Fusarium crown rot disease Brown spots on crowns, stems or root. Yellow, wilted ferns, rotting spears. Choose varieties that are resistant. Stop overharvesting. Plant new plants nearby infected site.
Asparagus rust disease Emerging spears have pale green spots. They become yellow or orange. In summer, there is brown blister. Brown ferns and reduced vigor resulting in defoliation. Control over irrigation. Collect the affected plants and destroy. Select such variety that is resistant. Don’t plant new plant nearby and ensure good air circulation.

How to harvest

If you want a productive bed of your asparagus, resist your greed. Collect only a few spears from a plant after the year of your planting. Harvest your asparagus for about two weeks and stop. Let the fronds be unfolded to feed the roots.  The next year, harvest for three weeks and after that, for six weeks.


Harvest the spears at 5-8” height. Collect them before the tips get loosen to ensure softness. Cut the spears off above the ground level. Continue harvesting as long as there yield only spears of half inches in diameter once your bed is well established. Let your spears develop naturally if the harvesting season is over in spring or early summer. Let your bed be weeded watered and mulched. Remember, the fronds become yellow at the time of fall arrives. This is the best opportunity for you to cut the fronds about 1” above the ground level. Remove the fronds from the area to ensure from pests like asparagus beetle. Also this will ensure cleanliness for your bed to be ready in the next spring.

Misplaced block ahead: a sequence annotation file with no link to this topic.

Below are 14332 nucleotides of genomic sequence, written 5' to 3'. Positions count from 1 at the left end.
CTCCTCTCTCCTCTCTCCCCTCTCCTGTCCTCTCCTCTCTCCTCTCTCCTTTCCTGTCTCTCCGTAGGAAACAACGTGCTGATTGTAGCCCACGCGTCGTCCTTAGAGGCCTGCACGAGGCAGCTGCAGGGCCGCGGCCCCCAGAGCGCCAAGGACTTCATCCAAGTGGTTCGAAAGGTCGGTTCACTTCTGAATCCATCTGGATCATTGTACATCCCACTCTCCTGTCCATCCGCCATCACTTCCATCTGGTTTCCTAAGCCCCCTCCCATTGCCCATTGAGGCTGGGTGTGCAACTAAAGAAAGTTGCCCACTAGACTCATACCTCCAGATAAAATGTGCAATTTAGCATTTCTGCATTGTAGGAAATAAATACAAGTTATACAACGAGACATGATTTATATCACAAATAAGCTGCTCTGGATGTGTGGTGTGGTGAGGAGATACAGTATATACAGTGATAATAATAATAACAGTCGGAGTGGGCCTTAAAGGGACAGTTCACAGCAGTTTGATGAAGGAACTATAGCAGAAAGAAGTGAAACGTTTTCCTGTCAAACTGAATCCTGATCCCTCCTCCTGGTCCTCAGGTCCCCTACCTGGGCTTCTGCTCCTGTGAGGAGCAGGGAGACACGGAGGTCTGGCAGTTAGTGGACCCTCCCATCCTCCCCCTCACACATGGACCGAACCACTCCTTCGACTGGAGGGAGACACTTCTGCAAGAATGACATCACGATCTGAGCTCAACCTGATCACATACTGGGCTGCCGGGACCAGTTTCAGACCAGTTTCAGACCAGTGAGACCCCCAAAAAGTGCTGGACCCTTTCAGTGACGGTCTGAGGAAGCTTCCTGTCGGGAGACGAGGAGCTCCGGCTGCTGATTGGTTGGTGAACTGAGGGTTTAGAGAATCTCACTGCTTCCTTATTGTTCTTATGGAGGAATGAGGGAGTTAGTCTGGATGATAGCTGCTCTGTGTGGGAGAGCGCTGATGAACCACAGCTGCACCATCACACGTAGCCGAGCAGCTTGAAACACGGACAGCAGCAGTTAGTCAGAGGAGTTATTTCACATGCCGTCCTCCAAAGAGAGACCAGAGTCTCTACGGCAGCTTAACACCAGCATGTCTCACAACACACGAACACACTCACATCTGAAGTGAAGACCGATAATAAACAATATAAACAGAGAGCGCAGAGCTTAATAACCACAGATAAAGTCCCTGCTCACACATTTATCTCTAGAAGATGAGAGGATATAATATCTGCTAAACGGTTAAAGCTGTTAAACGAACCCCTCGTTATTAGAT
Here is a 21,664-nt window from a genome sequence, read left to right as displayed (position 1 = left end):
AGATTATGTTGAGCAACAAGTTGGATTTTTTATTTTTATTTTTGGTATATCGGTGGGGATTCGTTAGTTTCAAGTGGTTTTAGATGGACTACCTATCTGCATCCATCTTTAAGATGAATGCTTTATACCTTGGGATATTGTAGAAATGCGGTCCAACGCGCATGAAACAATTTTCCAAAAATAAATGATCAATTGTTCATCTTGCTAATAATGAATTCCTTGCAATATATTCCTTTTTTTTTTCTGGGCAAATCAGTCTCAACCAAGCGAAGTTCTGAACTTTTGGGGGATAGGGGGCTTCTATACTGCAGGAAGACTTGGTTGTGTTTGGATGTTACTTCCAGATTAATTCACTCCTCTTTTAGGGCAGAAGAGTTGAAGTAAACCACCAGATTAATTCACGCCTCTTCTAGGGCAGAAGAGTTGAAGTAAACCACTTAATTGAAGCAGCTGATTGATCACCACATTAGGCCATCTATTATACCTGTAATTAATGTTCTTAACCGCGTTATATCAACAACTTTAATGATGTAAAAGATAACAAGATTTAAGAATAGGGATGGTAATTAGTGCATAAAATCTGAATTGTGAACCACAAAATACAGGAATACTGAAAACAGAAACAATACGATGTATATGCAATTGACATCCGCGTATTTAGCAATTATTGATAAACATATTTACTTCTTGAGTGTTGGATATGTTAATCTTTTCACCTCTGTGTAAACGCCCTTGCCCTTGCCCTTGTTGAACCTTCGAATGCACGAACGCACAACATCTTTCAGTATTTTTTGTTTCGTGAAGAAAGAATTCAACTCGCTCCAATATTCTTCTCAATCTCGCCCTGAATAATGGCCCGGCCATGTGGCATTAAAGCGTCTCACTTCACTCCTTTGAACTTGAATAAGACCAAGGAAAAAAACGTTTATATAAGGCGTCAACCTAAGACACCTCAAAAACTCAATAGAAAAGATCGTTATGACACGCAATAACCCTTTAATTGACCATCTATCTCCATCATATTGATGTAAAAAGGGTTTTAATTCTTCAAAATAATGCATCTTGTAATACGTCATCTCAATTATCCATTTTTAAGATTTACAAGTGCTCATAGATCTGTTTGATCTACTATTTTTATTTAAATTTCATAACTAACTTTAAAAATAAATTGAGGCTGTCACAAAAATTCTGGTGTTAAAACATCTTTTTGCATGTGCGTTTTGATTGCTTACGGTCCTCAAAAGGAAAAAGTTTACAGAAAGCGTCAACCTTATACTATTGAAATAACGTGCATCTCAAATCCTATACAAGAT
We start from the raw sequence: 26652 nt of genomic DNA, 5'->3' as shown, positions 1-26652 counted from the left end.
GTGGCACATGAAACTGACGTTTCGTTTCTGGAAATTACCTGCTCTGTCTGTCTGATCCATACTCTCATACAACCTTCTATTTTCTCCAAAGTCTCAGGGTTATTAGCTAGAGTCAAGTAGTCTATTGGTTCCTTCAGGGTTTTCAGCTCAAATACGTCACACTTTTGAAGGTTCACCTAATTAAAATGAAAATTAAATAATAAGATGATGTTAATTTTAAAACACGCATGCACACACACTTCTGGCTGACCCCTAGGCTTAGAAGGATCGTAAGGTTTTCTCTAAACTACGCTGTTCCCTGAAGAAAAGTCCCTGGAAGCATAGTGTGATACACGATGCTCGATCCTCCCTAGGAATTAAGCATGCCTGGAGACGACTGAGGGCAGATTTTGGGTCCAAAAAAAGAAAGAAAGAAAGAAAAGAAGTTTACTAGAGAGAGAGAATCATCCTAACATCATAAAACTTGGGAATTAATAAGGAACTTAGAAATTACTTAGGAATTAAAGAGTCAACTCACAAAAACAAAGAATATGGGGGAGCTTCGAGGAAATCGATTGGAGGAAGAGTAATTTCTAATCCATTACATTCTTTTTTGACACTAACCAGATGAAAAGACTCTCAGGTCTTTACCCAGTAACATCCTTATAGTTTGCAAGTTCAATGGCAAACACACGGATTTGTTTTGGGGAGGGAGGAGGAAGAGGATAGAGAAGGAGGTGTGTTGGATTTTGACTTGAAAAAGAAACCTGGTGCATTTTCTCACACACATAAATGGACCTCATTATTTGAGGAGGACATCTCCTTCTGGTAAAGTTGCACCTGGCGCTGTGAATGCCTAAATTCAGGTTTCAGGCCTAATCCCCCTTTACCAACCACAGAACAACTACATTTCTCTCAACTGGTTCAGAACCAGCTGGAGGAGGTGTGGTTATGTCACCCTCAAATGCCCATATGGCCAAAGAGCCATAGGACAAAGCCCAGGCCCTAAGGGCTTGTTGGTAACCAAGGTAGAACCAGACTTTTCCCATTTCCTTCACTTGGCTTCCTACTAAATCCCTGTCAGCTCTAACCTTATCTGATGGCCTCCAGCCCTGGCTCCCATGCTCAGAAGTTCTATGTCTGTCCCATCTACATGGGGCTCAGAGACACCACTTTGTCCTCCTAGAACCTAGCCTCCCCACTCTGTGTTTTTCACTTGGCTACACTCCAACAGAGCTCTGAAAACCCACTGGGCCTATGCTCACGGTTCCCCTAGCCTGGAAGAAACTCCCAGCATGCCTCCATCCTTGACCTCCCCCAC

If you have a family of four members, only twenty-five asparagus plants will do enough to meet with the demand.